In 2009 we produced two new 43 min. episodes with Mark, ‘The Foodhunter in China’.


3 films x 43 Min / Digibeta, Stereo
3 x 52 Min International version

For more than 4000 years, Indian ships sailed on the sea that is not called the “Indian” Ocean without reason. And traders from Arabia and Africa, China and Europe anchored in India’s ports. We know their accounts of spices and precious stones, of silk and cotton cloth, a sea trade that brought wealth to India’s merchants and rulers.

Independent India, socialist in orientation, hardly engaged in foreign trade for decades. But slowly the country is recalling its ports, its coasts and its long history of maritime trade, today, in the age of globalisation.

  • Part 1: From Gujarat to Bombay
  • Part 2: Along the coast of Malabar
  • Part 3: From the Coromandel Coast to Calcutta

India’s coastline stretches 5,600 kilometres: from the Pakistani border to the southern tip of the subcontinent and back up to the mouth of the Ganges. The three films follow this coastline in search of traces of India’s great maritime history, a history that is largely unknown even in India. The films move around by sailing dhow, bus or train, meeting the people who live and work on India’s coasts. These people are the focal points of the series.


3 films x 60:00 Digibeta, Stereo

Coproduction BR & ARTE
Three 60-minute films each approach the legendary Samarkand from the very edge of Central Asia. From vast barren landscapes – sandy desert, steppe, high mountains – the films approach the Central Asian heartland with its historic oasis cities like Khiva, Merv or Bukhara. Again and again they linger, immersing themselves in the rich history. They tell stories: about silkworm breeding, the China trade, hardship in Tajikistan, the opera in Tashkent, about Islamic architecture, horse fights, the railway, the everyday life of an Islamic neighbourhood, a mahalla. Above all, the series tries to paint a picture of the culture and cultural change of this unknown region.

For seventy years, Central Asia belonged to the Soviet Union. With their collapse, the Soviet republics of Uzbekistan, Kyrgyzstan, Tajikistan, Turkmenistan and Kazakhstan became independent as new states. Thus, in 1991, a “new” region was created between China, Afghanistan and the Caspian Sea, which, however, is ancient. This is where the Silk Road ran. As a melting pot of many peoples, as a huge land bridge between East and West, Central Asia has connected Orient and Occident since time immemorial.

Three films discover

  • Part 1: Following the Prophet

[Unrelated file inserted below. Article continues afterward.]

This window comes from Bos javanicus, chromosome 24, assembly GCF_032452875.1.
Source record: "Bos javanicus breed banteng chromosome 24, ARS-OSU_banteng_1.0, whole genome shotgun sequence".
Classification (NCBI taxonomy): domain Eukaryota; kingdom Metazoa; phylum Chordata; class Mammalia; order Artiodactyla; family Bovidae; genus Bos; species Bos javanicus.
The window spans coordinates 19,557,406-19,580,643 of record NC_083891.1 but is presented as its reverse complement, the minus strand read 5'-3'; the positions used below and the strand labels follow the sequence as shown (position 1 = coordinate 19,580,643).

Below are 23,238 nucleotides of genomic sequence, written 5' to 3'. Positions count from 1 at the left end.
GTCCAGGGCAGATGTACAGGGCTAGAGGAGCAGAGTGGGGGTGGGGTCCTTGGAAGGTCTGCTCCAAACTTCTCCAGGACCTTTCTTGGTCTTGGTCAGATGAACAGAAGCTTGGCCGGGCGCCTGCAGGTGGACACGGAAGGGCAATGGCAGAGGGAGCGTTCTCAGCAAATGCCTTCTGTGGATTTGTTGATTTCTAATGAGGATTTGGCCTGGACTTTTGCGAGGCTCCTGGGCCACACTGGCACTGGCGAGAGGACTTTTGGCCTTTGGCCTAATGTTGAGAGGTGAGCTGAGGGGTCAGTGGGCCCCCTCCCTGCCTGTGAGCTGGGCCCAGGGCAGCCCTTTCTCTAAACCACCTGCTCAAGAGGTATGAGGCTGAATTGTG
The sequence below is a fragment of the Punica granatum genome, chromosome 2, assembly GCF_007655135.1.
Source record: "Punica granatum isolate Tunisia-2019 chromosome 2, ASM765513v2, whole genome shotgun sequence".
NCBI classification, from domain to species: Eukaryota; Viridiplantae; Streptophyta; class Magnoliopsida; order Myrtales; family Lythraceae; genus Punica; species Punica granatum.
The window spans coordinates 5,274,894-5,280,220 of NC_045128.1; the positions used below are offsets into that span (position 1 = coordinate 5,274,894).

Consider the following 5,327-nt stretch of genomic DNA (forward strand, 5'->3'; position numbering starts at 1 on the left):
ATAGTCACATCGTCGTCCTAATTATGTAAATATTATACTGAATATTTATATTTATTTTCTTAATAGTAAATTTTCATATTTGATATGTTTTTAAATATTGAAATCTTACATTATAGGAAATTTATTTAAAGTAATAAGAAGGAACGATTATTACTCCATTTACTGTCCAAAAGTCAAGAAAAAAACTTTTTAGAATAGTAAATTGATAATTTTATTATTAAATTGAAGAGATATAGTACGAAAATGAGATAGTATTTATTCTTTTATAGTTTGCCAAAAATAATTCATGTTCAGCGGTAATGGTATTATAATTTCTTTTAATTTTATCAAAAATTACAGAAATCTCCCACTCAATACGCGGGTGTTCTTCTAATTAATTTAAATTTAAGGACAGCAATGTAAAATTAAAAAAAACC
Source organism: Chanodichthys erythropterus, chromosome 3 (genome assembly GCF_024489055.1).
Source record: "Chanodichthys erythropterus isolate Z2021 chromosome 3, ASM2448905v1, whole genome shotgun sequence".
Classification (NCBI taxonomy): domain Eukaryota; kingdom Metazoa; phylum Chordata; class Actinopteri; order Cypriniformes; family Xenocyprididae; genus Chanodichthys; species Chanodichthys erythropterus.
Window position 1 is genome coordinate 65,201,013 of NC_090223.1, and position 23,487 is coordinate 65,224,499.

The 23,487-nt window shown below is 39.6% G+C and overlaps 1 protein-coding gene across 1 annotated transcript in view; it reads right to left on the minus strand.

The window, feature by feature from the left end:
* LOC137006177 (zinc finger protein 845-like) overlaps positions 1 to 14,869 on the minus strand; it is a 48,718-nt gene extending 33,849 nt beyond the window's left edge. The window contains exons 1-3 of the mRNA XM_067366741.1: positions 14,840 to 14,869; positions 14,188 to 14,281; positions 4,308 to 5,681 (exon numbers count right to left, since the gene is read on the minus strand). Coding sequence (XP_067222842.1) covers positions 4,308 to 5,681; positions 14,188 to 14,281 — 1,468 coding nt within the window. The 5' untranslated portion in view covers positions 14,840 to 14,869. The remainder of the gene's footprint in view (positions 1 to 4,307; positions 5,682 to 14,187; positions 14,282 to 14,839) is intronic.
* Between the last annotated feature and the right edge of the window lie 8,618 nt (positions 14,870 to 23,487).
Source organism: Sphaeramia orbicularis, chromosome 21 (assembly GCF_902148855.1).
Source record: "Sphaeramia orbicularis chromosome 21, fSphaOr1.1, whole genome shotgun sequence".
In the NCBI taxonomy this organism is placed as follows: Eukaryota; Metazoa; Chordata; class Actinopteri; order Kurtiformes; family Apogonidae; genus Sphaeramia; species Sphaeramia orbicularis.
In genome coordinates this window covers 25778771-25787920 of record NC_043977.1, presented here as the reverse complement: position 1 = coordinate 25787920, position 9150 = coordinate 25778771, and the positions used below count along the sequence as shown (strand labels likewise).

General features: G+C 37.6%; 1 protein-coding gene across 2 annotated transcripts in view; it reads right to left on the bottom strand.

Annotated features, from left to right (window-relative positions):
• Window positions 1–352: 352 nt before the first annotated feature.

• Part 2: Following the Silk
  • Part 3: Following the horsemen

Film 1 approaches Samarkand from the west through the desert of Turkmenistan. The film addresses the Islamisation of Central Asia.

Film 2 comes from the east, from Tajikistan and Kyrgyzstan. It moves along the “trail of silk” and shows how the Silk Road trade shaped the region.

Film 3 begins in the Siberian north at the Russian border and leads on the “trail of the horsemen” through the steppe of Kazakhstan to Samarkand. It addresses the deep rupture that the Mongol hordes and later the Russian-Soviet period cut into the Islamic culture of Central Asia. It shows how Islam has survived, how and why it is resurgent today.

MEKONG – 1995

4 films x 45 Min., 16 mm, Betacam

Production for SWF, BR und WDR

Rising in eastern Tibet the world’s fifth longest stream flows through Southwest China, Burma, Laos, Thailand, Cambodia and South Vietnam before reaching the South Chinese Sea. The Mekong. Almost 4900 km long, it is one of the longest rivers on earth, and the lifeline of Southeast Asia….

Four films discover
Film 1: Turbulent River in Tibet and Southwest China
Film 2: Mother of Waters in Laos
Film 3: Great Water in Cambodia
Film 4: Nine Dragons in Vietnam

For a long time the Mekong was remote and inaccessible for the western world. Remote, undeveloped, ecologically intact. It had never been travelled along its entire length. It was as late as 1994, when its main source was discovered in the highlands of Tibet. The Along Mekong crew spent almost one year shooting the world’s first documentary. They gained access to areas where no western film team had been before. In 1994, the first Mekong Bridge was opened between Laos and Thailand, and the first mega-dam in China. A new era is on its way. Four films follow the river from the source to the mouth, portraying ordinary people living along the river, focussing on culture and ecology, as well as economical, political and developmental issues. River pilot, rice farmer, fish farmer, city planner – people on the river are fixed points in the programme.